My younger daughter is beginning to read.
Technically, she’s been able to read for a couple years now, but I don’t count a child as “reading” until they’re zipping through chapter books for fun. And actually, by my standards, my daughter is not quite there just yet. But she’s getting close!
I recently noticed that, for the first time ever, she was actually reading the picture books we lugged home from the library. And then, for her daily reading, I assigned her the book The One and Only Ivan and she sank into the story.
As luck would have it, Ivan was a perfect starter book. It’s thick, so it feels important, but the line spacing is wide and the chapters are short. There are simple drawings to help the story along, and the writing is nuanced and compelling. Each day she’d read a chapter or two out loud to me before reading to herself for another 20 minutes or so. At one point, she put the book down and refused to read anymore because the story was too sad. I was thrilled that the story was affecting her so deeply—nothing screams reading comprehension success louder than falling into a funk because of a book—so I sat with her while she read the rough spots. Once over the hump, she sailed through to the end.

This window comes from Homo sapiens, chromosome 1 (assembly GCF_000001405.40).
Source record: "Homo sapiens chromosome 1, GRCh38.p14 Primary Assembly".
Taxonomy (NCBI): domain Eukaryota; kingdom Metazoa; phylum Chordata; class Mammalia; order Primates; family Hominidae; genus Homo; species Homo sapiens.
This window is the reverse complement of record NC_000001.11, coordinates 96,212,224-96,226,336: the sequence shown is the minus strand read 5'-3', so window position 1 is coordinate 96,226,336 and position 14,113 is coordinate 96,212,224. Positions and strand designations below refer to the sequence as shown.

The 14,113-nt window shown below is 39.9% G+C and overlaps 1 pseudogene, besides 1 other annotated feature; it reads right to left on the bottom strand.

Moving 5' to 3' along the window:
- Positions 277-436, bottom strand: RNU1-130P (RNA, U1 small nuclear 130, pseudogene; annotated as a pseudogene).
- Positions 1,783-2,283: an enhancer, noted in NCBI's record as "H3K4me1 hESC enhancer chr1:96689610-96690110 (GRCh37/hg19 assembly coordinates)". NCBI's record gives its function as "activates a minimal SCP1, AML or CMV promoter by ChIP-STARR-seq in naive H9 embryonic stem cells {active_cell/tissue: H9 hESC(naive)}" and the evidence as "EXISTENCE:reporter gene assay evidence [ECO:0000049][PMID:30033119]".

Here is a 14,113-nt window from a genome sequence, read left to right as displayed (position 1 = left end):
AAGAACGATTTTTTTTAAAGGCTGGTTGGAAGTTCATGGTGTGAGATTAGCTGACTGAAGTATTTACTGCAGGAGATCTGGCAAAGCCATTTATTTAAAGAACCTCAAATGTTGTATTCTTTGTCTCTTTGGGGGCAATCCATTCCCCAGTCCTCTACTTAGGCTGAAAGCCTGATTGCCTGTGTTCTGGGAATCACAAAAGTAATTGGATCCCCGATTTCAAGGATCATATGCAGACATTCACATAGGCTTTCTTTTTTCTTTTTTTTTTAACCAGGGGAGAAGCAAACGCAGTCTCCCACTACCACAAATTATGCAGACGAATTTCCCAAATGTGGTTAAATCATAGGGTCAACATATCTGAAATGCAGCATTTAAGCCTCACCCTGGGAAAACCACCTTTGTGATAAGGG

She enjoys the American Girl series, but they’re not quite fast-paced enough for her. Harry Potter is a little too taxing yet. Magic Tree House books (which I hate) are a huge hit. I can’t keep enough on hand. Right now we’re reading Flora and Ulysses out loud together—I read one page and she reads the next—but the vocabulary (obfuscation! malfeasance! surreptitious! etc) is above her level. In retrospect, it was not the best choice.
By conventional standards, my younger daughter is a fairly late reader, but because her elementary skills are due to a lack of interest rather than a lack of ability (her older sister’s situation was reversed), and because her desire to read is steadily increasing, I am completely at ease with letting her learn at her own level. Her process feels natural and organic. The only thing I’m struggling with is finding entertaining and well-written books that take into account both her (older) age and lower skill level. Ideas, anyone?
P.S. My younger son (age 9) is also starting to take off. He’s a couple steps behind my younger daughter, but he’s in love with the Magic Treehouse series (gah). His main problem is zero patience to sound anything out.
This same time, years previous: Sally Fallon’s pancakes, out and about, the quotidian (4.23.12), cauliflower potato soup, me and you, and the radishes, the perils of homemade chicken broth, and shoofly pie.